However, the disk portions of the vertebrae are aligned horizontally in a dog standing naturally foursquare, and only slightly sloped in a show posed dog (Fig 2). Excessively high withers are generally due, not to longer processes or a straight shoulder, but to a steeply sloping spine, again resulting from an over-angulated rear (Fig 3). Flat withers, which seem undifferentiated in profile from the rest of the back, may result from either a high set rear, or from a roaching of the spine which angles the withers downwards toward the head (Fig 4). In both cases, incorrectly oriented withers compromise the ability of the scapula to rotate freely.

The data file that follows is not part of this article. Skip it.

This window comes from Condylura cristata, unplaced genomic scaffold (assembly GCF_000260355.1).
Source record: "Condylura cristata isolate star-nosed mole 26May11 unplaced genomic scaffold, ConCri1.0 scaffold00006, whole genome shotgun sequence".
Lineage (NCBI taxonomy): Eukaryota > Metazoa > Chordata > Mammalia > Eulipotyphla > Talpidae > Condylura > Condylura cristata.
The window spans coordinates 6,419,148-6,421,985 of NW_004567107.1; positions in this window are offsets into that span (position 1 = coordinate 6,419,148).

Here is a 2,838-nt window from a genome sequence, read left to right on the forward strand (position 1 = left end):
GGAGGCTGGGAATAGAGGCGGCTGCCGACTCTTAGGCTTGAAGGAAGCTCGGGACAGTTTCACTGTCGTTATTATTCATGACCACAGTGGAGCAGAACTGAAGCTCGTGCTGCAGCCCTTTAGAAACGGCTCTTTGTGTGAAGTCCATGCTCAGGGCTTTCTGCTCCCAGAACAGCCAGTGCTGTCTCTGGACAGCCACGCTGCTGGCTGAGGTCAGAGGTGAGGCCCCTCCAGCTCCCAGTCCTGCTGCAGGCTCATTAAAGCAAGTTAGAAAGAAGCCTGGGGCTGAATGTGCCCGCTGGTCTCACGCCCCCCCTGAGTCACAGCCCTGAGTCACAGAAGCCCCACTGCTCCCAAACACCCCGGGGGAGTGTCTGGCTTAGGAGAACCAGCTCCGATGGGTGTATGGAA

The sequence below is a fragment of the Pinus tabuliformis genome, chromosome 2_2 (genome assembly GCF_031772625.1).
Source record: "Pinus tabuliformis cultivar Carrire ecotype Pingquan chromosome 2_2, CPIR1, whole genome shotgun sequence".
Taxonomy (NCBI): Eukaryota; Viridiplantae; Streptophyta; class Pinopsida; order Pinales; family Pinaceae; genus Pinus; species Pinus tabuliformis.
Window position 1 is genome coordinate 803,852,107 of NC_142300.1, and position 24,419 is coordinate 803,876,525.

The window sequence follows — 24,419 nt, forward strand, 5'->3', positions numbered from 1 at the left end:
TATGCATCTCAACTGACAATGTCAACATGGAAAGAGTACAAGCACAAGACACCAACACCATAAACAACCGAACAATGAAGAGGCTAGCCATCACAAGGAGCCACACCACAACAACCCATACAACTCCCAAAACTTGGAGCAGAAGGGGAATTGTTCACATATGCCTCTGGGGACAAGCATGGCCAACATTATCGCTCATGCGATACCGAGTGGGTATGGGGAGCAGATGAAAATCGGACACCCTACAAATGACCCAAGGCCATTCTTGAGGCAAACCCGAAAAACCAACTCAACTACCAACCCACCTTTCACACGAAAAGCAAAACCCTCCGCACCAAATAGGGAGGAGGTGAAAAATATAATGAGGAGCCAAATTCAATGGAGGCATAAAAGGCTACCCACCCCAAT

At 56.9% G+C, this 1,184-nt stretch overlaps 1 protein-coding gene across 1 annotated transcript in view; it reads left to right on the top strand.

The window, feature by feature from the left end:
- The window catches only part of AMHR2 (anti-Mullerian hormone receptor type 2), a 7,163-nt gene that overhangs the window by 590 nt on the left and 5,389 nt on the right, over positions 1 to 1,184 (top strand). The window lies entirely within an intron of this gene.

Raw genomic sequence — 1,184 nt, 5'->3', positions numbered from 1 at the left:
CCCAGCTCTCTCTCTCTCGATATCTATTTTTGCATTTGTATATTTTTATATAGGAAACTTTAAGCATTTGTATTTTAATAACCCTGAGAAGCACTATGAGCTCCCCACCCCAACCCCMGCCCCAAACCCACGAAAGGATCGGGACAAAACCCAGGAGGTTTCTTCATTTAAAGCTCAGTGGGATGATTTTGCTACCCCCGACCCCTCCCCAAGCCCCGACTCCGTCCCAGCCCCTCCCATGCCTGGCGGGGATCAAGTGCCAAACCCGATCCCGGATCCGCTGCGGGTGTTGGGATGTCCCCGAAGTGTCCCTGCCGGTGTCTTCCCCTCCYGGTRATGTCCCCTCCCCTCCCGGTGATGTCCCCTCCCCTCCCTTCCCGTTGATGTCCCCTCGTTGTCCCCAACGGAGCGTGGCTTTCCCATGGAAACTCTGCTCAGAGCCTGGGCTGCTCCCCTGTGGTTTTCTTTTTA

The shoulder assembly is formed by the scapula or shoulder blade, articulated with the humerus or upper arm (Fig 5). It is important to remember there is no skeletal attachment of the shoulder to the body; it rides solely in a bed of muscle. Hence a very loosely ligamented dog may tend to show good reach even with an upright shoulder, while mature dogs with good shoulders, especially males, may show less reach than they displayed in their youth. Obviously, good conditioning can help maintain good reach.